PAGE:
* The assertion of lead 'villain' status upon the male mate to the female Neville is experimenting upon, who (one reasonably assumes, though the film never confronts the plot point) is simply intent upon rescuing his partner from Neville's "House of Pain" (to apply that venerable H.G. Wells moniker here), and leads a literal army of his infected kind to do so;
* The final act's buildup, in which Neville has what the lead vampire might consider a 'surrogate mate' now in tow, and which still has all the essential narrative components in place sufficient to:
* -- culminate in a climactic confrontation with Neville in the basement lab, involving both captive female partners -- and where, I kept hoping, some articulation of the unspoken role Neville has assumed (he is a monster to the vampires, conducting Nazi-like experiments on the infected) would unfold;
* In which the impressive rescue mission Neville's vampire nemesis has mounted would be acknowledged as a rescue mission;
* In which some meaningful play, or action, or dialogue between Neville and the vampire leader would ensue;
* In which the context for Neville, for the vampire society, for Matheson's final line of the novel and for the film's title would at last be asserted, restored, or simply used with some emotional impact.
-- but, no. The nameless vampire master just keeps slamming his fucking self against the glass wall, howling, and we're thrust into a dim echo of The Omega Man's ending. Neville's status as the feared Josef Mengele of the vampire society is only obliquely acknowledged (via a fleeting dialogue exchange when photos of all the failed experiments are revealed), and nothing but nothing comes of all these narrative points which have become glaring chasms in the fiery finale.
[An aside: the coda, set in Bethel, VT -- a real Vermont town, nestled in hilly country at the edge of the Green Mountains, just off I-89 about a half hour or so north of my current home base, is also laughable to we locals. The aerial shot introducing the coda reveals a perfectly flat autumn-colored woodland, leading to the final shot of a military-fortified Bethel; this was footage was actually shot in and around West Amwell, New Jersey, and it looks it. West Amwell Town Clerk Lora Olsen confirmed this in an email to me earlier today: "...the I Am Legend film crews were in Mt. Airy for a couple days in early November." Yow! Early November shoot for a film released in December; this production was clearly a pressure cooker, or the coda was a last-minute decision. Lora concludes, "The road from the village to the high school (Mt. Airy-Harbourton Road) was closed--a distance of about 1 1/2 miles--during the day." Thanks, Lora!]
Mind you, this isn't me aching for a narrative that isn't there -- this is me yearning for the film to tell its own story, the story the film itself is presenting without successfully articulating even its explicit components. This is sadly typical of major studio genre films today.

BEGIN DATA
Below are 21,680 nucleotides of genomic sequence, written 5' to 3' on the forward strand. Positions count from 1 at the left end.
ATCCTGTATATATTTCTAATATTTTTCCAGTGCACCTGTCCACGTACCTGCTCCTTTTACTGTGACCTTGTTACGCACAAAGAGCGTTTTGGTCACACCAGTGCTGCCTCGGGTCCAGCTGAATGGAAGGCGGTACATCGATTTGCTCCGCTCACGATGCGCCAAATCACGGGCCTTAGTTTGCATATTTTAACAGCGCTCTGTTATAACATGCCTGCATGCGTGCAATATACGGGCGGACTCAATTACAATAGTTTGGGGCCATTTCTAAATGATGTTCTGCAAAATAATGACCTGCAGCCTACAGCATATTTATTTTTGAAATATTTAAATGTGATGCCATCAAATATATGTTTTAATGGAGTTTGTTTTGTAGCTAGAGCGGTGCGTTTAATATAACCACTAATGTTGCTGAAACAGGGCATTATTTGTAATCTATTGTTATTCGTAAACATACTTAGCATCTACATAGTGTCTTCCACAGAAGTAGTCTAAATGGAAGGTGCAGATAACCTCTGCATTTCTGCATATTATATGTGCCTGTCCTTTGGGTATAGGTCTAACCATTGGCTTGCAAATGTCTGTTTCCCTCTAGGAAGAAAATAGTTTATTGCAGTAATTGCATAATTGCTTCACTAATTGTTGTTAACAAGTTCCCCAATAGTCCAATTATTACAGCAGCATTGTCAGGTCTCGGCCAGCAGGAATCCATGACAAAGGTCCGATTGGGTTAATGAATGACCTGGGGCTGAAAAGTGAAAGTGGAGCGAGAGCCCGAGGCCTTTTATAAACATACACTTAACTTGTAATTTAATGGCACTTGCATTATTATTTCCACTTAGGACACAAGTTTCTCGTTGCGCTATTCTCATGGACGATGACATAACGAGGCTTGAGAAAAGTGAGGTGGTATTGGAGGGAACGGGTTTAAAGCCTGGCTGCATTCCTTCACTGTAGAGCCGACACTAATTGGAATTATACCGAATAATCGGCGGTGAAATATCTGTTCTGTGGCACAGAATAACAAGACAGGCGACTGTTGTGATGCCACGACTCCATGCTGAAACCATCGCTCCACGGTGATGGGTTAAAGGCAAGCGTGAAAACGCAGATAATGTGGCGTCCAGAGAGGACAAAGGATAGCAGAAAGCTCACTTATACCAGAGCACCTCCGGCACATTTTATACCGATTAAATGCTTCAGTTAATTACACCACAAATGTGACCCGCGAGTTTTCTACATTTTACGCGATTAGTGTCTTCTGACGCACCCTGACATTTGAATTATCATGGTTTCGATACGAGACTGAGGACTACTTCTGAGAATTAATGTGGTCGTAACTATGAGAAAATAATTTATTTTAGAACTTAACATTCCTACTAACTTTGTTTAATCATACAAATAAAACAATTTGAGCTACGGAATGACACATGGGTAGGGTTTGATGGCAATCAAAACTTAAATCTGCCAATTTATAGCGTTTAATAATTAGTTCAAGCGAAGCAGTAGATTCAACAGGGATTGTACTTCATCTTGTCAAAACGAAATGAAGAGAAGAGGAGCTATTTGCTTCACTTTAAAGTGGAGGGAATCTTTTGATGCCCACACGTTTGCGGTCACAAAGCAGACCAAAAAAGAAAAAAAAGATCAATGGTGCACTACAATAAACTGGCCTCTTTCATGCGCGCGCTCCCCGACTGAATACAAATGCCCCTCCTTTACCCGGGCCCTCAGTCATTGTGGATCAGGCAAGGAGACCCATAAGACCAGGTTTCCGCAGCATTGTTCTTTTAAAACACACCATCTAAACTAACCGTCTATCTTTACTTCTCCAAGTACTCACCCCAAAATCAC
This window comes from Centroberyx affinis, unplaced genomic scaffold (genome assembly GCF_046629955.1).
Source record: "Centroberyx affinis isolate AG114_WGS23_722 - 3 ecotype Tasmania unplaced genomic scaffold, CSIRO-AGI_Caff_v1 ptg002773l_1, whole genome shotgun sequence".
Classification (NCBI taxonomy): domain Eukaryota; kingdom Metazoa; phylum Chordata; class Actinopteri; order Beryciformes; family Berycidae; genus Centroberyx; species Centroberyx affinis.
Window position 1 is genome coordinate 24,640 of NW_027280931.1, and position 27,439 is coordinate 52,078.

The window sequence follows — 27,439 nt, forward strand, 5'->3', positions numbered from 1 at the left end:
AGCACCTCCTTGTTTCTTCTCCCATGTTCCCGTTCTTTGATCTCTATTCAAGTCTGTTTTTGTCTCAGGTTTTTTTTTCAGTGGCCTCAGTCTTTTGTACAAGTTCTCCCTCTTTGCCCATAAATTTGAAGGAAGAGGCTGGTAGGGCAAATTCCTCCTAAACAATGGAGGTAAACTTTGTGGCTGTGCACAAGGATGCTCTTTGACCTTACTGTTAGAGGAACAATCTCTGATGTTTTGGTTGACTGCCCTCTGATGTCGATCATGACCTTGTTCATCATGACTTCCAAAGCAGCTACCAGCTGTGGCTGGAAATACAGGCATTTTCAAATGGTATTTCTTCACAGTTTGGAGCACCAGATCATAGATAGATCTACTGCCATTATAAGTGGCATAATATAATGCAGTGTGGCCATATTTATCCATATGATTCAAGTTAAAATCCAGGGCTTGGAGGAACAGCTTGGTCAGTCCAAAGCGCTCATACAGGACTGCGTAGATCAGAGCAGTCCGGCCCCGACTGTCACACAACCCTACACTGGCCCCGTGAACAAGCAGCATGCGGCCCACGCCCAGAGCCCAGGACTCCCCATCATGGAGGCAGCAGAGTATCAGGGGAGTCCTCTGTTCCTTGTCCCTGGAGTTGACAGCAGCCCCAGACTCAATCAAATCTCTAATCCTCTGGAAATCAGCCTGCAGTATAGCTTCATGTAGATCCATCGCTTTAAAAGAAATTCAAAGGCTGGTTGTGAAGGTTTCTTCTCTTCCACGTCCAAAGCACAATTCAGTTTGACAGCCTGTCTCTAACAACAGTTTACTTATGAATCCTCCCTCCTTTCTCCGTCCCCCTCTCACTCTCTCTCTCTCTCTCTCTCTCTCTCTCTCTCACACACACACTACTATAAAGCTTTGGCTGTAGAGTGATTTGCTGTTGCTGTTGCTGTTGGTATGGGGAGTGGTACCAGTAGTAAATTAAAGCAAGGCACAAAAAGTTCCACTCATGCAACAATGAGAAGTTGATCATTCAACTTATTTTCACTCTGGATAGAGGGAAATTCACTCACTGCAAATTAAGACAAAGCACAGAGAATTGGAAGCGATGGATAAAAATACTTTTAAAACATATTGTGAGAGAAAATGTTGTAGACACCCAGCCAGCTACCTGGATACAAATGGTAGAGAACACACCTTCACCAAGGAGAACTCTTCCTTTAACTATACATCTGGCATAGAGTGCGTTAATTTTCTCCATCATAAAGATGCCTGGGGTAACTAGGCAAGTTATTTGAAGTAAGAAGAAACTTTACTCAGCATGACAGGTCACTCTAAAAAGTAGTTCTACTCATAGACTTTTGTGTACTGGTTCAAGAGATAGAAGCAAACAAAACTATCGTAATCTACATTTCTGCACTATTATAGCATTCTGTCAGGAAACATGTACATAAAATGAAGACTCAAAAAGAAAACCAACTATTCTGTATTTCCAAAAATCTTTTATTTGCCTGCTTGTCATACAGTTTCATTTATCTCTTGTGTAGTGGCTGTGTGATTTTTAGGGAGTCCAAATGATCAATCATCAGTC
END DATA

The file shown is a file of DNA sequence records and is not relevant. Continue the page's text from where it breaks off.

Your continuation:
Seasoned vet monster designer Patrick Tatopoulis and his firm, Tatopoulos Design Studios (working within tight deadlines with Sony Pictures Imageworks and Gentle Giant Studios), concocted the all-CGI vampires. Reportedly built upon the key design for the lead vampire (the 'alpha male'), the infected -- with their veined marbled skin, extended limbs and somewhat silly stretchy jaws -- may satisfy video gamers, but left this 52-year-old monster movie fan duly unimpressed. Initially, the infected were to be embodied by live-action performers sporting prosthetic makeup effects, enhanced by selected computer-generated effects; this worked beautifully in 30 Days of Night, where actor Danny Huston's lead vampire grounds that entire film with remarkable presence. But of course, that feature also benefited from a stronger script and focus on characterization, which is what in the end foils I Am Legend.
The single scariest shot of the movie remains a flashlight-lit glimpse of a pack of these grub-skinned revenants with their backs to Smith (and us) in an otherwise pitch-black interior, preoccupied with feeding on a deer carcass they've snatched; this, the first look we're given of the Manhattan minions of the undead, works like a charm, though it's immediately defused by -- well, never mind. That shot is a goose-pimple inducing honey. I also dug the infected canines that figure in the first turning-of-the-tables between Neville and the nominal, unnamed undead nemesis, who really should register as a character instead of a gargoyle.
After that, alas, the computer-game vampire imagery takes over, and seems to infect the whole production with a progressive dumbing-down of what was best about, and possible for, the film up to that point. Let's put it this way: though the 'alpha female' Neville experiments upon has far more screen time than either the writhing female half-zombie of Dan O'Bannon's Return of the Living Dead or the emaciated vampire-astronaut-on-a-slab in Tobe Hooper's Lifeforce (1986) -- both animatronic puppets -- the I Am Legend vampire isn't allowed any bond with the audience: she's just a hyperventilating, screeching 'thing' -- we see her as Neville sees her, and the movie never transcends that objectifying lack of empathy. This is emblematic of the paucity of imagination that undoes the film: by failing to empathize in any way with its monsters (again, in every way 30 Days of Night is its superior in this department), the film paradoxically cuts itself off from Neville at the very point we should be arriving at revelations about his character. By the end, any relevance or resonance remaining from Matheson's source material has evaporated, the Bob Marley music and new context for the titular last line as adrift as Neville was in the mesmerizing opening.
Matheson's I Am Legend (1954) is the Robinson Crusoe of 1950s post-apocalyptic sf novels, and just as essential a read. While almost all Cold War apocalyptic fiction involved (at least in their final chapters) the cooperative efforts of fellow survivors and/or the coalescing of new communities, Matheson's I Am Legend sustained the plight and blight of its lone survivor for the duration, mounting a pragmatic, relentless portrait of that isolation.